By Peter Nurse
Investing.com – European stock markets traded mixed Tuesday as losses due to worries about the impact of the Covid-19 surge and doubts over U.S. stimulus were mitigated by positive corporate news, including from banking giant UBS.
At 3:50 AM ET (0750 GMT), the in Germany traded 0.3% lower, the in France was up 0.3%, while the U.K.’s index climbed 0.1%.
Europe has been hardest hit with the second wave of the Covid-19 virus, with new cases growing at over 150,000 a day. Ireland late on Monday declared a six-week lockdown of non-essential businesses in the latest indication that European authorities are struggling to bring the virus back under control.
The number of new cases in the United States last week also rose 13% to more than 393,000, approaching levels last seen during the summer peak, according to a Reuters analysis.
Even with these numbers, most investors doubt U.S. lawmakers will reach a stimulus deal ahead of a Tuesday deadline imposed by House Speaker Nancy Pelosi, as the gap between what the two parties are offering is still too wide, and the bad feeling too deep seated.
Still, the early weakness on European stock exchanges–back up and running smoothly after Monday’s mishap–has been largely mitigated by some strong earnings news.
UBS (NYSE:) stock rose 2.2% after the Swiss banking giant reported its third best quarter for a decade, with net profit soaring 99%.
Staying in Switzerland, Logitech (NASDAQ:) stock surged 12% after the computer hardware maker raised its full-year forecast, while travel retailer Dufry (SIX:) gained 2.1% after Chinese e-commerce giant Alibaba (NYSE:) took a 6.1% stake.
In the U.K., Reckitt Benckiser (LON:) stock rose 1.8% after saying that its third-quarter revenue rose thanks to its disinfection business. It also raised its full-year guidance for net revenue growth.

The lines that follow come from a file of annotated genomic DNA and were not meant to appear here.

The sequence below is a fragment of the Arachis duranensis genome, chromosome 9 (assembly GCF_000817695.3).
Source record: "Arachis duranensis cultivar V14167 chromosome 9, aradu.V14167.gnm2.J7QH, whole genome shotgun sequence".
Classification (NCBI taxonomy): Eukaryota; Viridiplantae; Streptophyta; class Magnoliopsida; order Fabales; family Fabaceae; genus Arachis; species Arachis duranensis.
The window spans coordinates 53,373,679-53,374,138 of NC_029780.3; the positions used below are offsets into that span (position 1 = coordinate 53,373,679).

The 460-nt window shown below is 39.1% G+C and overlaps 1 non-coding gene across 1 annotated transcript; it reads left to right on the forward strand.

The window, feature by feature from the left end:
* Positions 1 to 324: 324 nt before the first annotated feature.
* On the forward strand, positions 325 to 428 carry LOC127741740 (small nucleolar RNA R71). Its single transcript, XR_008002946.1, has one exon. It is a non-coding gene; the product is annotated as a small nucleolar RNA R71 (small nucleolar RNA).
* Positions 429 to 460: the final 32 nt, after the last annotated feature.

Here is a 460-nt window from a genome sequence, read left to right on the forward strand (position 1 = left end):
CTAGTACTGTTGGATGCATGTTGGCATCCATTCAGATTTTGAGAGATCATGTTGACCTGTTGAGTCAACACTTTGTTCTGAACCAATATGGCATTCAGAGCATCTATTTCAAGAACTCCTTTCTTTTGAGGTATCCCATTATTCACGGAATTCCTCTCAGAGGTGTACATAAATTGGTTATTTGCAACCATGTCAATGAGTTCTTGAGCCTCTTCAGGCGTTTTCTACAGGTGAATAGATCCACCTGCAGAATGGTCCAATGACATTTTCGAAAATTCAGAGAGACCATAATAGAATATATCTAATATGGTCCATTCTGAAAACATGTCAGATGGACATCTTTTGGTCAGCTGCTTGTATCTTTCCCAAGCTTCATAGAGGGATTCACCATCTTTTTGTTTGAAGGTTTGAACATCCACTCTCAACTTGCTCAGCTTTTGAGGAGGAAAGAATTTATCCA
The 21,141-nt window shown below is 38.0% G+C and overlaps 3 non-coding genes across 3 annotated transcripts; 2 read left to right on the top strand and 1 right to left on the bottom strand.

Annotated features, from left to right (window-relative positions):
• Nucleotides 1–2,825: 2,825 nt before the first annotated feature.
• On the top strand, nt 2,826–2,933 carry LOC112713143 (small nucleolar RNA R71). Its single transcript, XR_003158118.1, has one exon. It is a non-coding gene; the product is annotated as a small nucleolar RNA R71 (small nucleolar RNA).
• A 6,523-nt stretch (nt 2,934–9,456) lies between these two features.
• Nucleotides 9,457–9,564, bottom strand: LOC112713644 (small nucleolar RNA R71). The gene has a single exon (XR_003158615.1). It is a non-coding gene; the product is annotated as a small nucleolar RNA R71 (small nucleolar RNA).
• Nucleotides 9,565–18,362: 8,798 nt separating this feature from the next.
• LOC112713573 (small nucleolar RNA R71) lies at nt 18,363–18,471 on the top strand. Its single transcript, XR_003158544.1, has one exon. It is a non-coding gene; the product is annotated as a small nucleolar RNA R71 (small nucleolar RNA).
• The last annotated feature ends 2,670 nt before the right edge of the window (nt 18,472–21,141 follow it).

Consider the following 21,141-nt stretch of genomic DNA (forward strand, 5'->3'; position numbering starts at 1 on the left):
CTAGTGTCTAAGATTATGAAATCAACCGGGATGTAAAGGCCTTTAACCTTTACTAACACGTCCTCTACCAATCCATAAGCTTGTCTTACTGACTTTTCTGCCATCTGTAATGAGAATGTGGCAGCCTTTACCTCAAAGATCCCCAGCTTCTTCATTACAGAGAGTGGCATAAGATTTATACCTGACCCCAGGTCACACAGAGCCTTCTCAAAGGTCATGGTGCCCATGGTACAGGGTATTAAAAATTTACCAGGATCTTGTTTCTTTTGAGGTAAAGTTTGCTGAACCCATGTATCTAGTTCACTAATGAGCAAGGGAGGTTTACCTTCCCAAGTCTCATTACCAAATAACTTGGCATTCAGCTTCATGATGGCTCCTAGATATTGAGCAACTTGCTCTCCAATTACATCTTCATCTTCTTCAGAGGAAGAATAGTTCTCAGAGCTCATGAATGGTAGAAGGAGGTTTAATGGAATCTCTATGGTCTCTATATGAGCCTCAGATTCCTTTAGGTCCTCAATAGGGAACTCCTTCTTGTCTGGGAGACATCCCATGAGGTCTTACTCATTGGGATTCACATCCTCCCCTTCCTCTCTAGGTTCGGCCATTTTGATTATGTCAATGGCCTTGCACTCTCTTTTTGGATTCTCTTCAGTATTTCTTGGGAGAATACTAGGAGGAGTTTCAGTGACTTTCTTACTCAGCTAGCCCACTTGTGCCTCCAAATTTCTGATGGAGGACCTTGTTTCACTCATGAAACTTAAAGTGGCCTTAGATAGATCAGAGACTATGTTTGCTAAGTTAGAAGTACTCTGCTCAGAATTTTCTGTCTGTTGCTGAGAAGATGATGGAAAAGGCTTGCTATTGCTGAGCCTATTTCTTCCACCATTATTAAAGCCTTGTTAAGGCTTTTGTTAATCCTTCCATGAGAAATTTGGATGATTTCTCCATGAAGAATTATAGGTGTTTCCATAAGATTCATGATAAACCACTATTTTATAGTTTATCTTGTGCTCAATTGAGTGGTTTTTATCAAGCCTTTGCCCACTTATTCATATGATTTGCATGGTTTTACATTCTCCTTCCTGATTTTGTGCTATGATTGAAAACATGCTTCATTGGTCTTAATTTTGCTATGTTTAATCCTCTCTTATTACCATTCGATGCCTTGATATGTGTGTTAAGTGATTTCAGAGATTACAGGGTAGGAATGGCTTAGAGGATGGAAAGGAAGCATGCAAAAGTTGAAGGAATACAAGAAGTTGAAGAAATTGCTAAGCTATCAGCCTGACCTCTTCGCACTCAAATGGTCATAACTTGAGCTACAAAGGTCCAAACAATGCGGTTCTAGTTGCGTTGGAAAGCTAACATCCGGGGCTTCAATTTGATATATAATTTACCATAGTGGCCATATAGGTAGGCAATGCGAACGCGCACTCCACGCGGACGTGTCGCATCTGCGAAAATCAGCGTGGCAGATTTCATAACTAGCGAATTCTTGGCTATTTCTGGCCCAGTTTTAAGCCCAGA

On the flip side, BMW (DE:) stock fell 0.6% despite the German car manufacturer posting strong third-quarter free cash flow numbers for its automotive division. It had already said unit sales rose 8.6% in the quarter.
Oil prices weakened Tuesday on continued worries about the demand for oil going forward, particularly in the large oil-consuming nations in Europe and the U.S. A meeting of the OPEC+ bloc on Monday gave no clear indication that the world’s biggest exporters were about to delay their scheduled output in January.
Traders will be watching for from the American Petroleum Institute later on Tuesday, with analysts expecting U.S. oil and distillate stockpiles to have fallen in the latest week.
futures traded 0.1% lower at $41.03 a barrel, while the international benchmark contract fell 0.2% to $42.55.
Elsewhere, fell 0.4% to $1,903.30/oz, while traded 0.1% higher at 1.1772.
Fusion Media or anyone involved with Fusion Media will not accept any liability for loss or damage as a result of reliance on the information including data, quotes, charts and buy/sell signals contained within this website. Please be fully informed regarding the risks and costs associated with trading the financial markets, it is one of the riskiest investment forms possible.